Auditory-nerve and energy-detection models of temporal summation in hearing: a theoretical and experimental investigation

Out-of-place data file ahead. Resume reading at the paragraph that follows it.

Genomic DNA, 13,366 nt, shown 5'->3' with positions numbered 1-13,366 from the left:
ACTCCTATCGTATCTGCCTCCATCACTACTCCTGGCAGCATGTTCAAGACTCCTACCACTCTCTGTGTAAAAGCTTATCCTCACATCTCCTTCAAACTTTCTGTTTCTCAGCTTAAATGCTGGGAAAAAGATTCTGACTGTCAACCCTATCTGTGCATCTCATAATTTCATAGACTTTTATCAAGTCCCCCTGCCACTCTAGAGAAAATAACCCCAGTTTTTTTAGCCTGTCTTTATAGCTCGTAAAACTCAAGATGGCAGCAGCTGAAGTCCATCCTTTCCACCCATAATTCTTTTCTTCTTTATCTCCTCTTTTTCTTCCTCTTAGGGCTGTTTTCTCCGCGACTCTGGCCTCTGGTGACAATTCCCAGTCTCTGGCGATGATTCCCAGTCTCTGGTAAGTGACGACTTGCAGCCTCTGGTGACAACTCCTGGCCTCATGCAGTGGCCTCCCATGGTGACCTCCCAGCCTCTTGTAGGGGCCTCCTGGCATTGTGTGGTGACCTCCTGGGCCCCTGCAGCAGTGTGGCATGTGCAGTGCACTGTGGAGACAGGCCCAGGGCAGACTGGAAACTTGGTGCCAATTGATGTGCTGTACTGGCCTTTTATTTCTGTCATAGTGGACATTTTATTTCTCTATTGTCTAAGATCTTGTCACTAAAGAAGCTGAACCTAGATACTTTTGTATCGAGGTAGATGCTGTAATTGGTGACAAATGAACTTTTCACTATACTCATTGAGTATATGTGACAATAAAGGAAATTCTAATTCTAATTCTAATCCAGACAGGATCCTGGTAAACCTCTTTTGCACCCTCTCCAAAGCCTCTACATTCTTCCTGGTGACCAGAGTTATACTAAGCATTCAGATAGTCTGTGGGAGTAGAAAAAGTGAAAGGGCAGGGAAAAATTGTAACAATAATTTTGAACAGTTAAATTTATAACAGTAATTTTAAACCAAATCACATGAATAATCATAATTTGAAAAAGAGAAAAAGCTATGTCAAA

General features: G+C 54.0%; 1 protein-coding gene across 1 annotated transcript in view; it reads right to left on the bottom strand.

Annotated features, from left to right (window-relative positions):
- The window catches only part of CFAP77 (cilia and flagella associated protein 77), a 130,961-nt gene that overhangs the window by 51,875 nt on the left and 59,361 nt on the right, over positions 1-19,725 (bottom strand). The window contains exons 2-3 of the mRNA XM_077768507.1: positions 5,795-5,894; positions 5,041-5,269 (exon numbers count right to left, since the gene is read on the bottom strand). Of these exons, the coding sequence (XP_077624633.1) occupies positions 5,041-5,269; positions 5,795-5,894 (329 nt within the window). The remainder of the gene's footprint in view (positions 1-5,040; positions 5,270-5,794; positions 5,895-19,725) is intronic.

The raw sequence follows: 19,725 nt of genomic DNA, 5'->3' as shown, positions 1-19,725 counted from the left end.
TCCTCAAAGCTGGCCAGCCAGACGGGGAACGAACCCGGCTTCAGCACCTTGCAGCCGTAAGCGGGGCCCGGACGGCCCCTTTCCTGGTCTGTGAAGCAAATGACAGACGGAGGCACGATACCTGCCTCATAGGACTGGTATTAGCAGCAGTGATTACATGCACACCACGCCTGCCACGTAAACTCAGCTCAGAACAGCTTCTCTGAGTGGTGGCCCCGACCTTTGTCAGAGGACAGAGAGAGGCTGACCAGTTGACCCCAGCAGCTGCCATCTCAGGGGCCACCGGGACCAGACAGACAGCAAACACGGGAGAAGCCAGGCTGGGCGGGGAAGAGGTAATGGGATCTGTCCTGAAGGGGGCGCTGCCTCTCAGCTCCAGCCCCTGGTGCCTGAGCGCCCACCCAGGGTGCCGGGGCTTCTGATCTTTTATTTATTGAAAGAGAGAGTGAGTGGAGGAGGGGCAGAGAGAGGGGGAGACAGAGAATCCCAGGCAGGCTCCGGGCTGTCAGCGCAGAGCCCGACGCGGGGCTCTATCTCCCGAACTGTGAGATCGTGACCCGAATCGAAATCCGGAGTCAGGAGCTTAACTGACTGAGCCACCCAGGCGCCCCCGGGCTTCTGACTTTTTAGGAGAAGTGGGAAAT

Experimental extensions and theoretical explanations of a psychoacoustic experiment concerning temporal summation of human hearing are investigated. The experiment has the well-established result that, ceteris paribus, a brief tone burst is more readily letected than a brief gap in a tone. Two models, one based on the neuroelectrical activity of the auditory nerve and one on energy-detection theory, are presented and developed in detail: both are shown capable of predicting the result of the bursts and gaps experiment. Seven experiments are reported. Experiment 1 found the reaction time to the start of a faint tone embedded in noise generally shorter than that to its end. Experiment 2 examined the effect of rise/decay time on the detectability of brief bursts of, or gaps in, broadband noise: when the energy change was constant, 1here was no effect except at long (100 msec) rise/decay times. Experiments 3 and 4 assessed the detectability of bursts of, and gaps in, a tone embedded in noise where energy change to noise power per cycle was constant but duration varied. The data demonstrate that the effect of duration on detectability was different for burst than gap events, a result predicted by both models. Experiment 5 showed that, when the energy in and duration of a tone burst in noise were constant but the temporal distribution of the burst energy varied, detectability remained unchanged. The repetition rate of noise bursts and gaps in continuous noise was varied without effect on detectability in Experiment 6. Bursts, however, were consistently mere detectable than gaps. Experiment 7 compared the detectability of increments and decrements of a continuous tone embedded in noise. The quantitative predictions of the two models are compared with the data resulting from Experiments 3, 5, and 7. The qualitative results of these and the other experiments are also discussed in terms of their theoretical implications. Taken all together, the experiments do not definitely favour either model over the other.